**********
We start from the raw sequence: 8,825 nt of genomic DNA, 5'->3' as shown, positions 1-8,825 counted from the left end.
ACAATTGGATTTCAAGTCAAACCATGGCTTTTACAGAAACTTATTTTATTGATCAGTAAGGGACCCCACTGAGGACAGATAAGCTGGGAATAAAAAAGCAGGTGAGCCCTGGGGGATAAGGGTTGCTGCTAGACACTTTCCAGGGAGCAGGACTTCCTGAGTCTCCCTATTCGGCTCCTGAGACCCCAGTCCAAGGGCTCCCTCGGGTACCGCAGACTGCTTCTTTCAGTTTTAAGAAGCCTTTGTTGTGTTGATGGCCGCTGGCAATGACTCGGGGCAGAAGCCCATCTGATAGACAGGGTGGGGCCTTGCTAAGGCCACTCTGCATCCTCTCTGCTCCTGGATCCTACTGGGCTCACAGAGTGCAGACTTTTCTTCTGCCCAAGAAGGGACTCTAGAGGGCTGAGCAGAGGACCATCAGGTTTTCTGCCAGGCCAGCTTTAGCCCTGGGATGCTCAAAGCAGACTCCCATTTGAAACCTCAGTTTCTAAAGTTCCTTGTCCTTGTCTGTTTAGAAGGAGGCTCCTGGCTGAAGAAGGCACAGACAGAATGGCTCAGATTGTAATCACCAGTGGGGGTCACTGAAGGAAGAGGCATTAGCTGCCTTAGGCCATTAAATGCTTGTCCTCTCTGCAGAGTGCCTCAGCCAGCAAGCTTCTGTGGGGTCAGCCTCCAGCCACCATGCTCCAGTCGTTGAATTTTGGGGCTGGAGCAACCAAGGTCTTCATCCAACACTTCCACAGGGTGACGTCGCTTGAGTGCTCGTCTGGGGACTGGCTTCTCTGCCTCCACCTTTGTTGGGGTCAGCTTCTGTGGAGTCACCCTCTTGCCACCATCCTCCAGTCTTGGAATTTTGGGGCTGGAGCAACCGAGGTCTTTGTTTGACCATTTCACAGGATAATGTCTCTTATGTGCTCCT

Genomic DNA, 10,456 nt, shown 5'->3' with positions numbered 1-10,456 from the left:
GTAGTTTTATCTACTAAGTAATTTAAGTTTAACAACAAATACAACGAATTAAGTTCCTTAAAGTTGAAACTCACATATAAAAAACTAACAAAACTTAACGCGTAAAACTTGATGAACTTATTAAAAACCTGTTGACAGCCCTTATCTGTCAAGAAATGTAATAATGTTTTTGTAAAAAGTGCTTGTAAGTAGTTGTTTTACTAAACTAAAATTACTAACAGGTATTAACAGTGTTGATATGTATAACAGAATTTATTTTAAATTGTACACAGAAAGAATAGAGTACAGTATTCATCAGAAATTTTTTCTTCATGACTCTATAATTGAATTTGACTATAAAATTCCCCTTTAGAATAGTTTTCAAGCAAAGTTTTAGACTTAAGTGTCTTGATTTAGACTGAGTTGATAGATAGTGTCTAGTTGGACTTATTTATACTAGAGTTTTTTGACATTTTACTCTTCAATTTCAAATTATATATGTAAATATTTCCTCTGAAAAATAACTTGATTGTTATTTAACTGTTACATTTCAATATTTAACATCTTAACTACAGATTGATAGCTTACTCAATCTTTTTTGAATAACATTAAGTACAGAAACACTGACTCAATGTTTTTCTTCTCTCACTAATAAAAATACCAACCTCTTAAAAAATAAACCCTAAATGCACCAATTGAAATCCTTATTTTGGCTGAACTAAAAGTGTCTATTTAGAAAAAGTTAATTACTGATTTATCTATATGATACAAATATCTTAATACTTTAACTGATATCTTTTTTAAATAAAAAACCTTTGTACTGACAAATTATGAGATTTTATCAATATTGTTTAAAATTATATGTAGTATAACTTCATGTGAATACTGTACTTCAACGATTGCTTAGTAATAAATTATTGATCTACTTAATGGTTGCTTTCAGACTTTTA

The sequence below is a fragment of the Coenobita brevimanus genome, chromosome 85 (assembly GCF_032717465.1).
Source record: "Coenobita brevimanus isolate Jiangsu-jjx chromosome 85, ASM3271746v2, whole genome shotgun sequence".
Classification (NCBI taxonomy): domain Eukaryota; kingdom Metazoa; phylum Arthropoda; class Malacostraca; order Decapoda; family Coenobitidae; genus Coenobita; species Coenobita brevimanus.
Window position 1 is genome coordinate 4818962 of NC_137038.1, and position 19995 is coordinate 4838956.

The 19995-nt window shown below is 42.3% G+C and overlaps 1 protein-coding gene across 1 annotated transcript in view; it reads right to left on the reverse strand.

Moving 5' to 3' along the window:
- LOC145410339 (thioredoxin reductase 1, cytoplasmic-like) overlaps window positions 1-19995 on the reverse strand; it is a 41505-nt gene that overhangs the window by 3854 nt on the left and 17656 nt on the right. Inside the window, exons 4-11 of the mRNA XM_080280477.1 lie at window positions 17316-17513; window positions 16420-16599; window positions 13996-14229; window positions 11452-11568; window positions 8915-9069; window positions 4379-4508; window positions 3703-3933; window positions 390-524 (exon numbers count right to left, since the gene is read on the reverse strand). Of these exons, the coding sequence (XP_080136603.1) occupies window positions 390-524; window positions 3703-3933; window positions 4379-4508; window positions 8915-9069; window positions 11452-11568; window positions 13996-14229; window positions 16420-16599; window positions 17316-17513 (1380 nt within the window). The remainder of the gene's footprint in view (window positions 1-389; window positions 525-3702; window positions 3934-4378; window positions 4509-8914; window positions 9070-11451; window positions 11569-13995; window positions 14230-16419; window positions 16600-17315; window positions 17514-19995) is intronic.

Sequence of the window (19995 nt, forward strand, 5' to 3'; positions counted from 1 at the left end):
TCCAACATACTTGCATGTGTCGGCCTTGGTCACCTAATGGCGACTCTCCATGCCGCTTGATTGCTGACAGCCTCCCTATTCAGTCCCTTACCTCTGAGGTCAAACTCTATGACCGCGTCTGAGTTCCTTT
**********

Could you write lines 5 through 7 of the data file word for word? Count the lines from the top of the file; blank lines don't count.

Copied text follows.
The sequence below is a fragment of the Coenobita brevimanus genome, chromosome 85 (assembly GCF_032717465.1).
Source record: "Coenobita brevimanus isolate Jiangsu-jjx chromosome 85, ASM3271746v2, whole genome shotgun sequence".
Classification (NCBI taxonomy): domain Eukaryota; kingdom Metazoa; phylum Arthropoda; class Malacostraca; order Decapoda; family Coenobitidae; genus Coenobita; species Coenobita brevimanus.